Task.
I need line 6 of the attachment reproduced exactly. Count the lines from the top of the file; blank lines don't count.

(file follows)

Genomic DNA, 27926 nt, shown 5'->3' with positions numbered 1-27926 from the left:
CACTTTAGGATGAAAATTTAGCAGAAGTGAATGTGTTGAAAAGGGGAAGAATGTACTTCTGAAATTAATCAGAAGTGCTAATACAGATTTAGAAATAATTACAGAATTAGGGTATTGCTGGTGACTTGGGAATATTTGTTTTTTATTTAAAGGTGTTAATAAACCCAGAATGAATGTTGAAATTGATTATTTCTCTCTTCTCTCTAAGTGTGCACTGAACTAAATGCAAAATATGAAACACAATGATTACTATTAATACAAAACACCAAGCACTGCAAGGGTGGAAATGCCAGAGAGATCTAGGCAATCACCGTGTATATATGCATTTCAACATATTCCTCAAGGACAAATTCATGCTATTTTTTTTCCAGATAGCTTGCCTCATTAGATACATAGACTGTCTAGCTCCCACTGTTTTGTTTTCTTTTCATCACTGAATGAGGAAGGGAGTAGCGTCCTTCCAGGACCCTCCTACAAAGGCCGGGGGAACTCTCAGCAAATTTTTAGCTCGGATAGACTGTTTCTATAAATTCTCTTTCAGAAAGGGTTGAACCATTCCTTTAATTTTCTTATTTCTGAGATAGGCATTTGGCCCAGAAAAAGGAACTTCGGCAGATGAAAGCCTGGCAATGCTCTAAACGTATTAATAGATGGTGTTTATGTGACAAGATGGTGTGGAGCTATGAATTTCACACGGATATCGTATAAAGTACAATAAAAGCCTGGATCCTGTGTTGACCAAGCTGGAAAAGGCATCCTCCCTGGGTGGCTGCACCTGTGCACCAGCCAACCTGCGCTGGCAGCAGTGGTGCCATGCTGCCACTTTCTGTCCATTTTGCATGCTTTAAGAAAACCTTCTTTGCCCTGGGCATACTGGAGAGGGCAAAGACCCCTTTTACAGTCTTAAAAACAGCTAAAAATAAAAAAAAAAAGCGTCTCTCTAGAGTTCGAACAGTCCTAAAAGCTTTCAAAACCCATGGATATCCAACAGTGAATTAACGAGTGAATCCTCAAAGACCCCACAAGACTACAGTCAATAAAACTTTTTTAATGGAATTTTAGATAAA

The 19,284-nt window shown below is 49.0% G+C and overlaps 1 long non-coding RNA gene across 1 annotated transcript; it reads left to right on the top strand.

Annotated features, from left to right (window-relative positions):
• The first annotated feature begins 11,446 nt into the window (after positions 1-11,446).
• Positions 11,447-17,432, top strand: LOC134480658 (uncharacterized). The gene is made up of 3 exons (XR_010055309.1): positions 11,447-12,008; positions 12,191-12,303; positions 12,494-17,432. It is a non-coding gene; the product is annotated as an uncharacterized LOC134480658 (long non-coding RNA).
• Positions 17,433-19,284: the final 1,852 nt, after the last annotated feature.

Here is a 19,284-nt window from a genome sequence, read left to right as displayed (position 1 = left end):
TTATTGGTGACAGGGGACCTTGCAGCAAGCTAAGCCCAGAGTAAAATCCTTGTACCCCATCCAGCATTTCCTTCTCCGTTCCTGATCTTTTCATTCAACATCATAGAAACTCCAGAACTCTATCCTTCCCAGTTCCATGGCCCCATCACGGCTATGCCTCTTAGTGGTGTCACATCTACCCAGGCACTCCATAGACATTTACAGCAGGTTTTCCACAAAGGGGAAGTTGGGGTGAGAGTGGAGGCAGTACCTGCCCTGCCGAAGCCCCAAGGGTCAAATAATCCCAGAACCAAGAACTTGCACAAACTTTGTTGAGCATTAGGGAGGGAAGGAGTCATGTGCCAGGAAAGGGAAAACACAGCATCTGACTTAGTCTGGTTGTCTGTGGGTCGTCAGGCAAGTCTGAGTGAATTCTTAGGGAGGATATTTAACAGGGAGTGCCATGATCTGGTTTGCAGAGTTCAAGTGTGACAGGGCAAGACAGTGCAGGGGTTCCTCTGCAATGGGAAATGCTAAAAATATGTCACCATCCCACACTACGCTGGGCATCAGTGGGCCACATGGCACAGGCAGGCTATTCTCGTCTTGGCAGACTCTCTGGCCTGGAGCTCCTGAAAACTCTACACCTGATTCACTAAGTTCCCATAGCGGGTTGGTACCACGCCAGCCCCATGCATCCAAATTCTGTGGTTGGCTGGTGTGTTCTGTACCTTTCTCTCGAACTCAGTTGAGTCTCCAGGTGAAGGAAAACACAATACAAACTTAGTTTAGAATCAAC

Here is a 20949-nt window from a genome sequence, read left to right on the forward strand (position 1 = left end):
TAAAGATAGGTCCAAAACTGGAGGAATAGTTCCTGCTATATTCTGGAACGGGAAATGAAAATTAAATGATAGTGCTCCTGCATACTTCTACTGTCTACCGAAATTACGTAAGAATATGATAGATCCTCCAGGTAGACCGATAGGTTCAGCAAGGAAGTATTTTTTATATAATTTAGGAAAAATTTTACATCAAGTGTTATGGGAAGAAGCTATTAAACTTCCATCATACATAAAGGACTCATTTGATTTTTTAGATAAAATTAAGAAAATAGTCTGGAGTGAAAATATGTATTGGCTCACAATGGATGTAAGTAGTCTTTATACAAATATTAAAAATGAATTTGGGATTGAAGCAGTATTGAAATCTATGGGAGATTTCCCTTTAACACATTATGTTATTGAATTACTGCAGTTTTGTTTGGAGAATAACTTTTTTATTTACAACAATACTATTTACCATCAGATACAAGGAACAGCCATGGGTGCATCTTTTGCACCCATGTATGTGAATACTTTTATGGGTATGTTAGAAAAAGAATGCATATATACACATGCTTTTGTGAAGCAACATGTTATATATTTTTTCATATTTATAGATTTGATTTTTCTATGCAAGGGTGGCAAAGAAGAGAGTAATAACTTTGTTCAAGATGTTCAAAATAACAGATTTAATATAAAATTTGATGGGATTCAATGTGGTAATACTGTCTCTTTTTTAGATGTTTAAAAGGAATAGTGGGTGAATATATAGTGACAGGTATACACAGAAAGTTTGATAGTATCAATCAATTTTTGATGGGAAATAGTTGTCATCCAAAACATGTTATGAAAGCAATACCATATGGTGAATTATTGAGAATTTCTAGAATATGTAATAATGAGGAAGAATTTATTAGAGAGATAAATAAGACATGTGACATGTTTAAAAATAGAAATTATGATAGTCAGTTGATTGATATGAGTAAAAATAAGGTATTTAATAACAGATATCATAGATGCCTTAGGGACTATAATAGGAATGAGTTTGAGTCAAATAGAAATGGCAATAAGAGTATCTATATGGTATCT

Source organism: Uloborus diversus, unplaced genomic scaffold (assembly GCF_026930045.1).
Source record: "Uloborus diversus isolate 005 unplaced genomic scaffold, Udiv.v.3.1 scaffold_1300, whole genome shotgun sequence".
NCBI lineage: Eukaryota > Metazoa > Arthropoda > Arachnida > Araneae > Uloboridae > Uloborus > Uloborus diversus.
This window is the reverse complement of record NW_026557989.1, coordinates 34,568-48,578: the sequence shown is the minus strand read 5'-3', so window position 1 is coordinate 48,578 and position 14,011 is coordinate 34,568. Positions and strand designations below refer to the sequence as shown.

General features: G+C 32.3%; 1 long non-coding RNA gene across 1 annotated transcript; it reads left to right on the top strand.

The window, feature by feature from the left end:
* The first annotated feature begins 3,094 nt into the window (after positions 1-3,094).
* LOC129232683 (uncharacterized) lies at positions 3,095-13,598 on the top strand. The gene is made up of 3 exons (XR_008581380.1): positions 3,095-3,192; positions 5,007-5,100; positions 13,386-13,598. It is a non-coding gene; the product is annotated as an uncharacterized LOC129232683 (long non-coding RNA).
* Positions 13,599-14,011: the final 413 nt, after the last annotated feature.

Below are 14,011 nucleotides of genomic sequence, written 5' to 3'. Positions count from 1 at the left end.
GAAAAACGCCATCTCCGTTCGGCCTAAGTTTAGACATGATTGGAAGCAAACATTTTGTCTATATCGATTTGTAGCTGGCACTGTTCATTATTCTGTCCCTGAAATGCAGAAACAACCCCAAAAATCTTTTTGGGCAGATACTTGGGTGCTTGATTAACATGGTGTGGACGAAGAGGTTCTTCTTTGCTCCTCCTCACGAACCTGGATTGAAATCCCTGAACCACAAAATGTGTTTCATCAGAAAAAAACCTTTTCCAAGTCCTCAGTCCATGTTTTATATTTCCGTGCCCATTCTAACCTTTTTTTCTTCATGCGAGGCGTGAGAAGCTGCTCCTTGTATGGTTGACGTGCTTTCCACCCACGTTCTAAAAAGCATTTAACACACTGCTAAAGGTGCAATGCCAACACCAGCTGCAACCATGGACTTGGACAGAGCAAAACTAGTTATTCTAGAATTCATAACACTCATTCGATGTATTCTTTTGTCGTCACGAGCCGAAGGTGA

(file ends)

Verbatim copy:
• Positions 11,447-17,432, top strand: LOC134480658 (uncharacterized). The gene is made up of 3 exons (XR_010055309.1): positions 11,447-12,008; positions 12,191-12,303; positions 12,494-17,432. It is a non-coding gene; the product is annotated as an uncharacterized LOC134480658 (long non-coding RNA).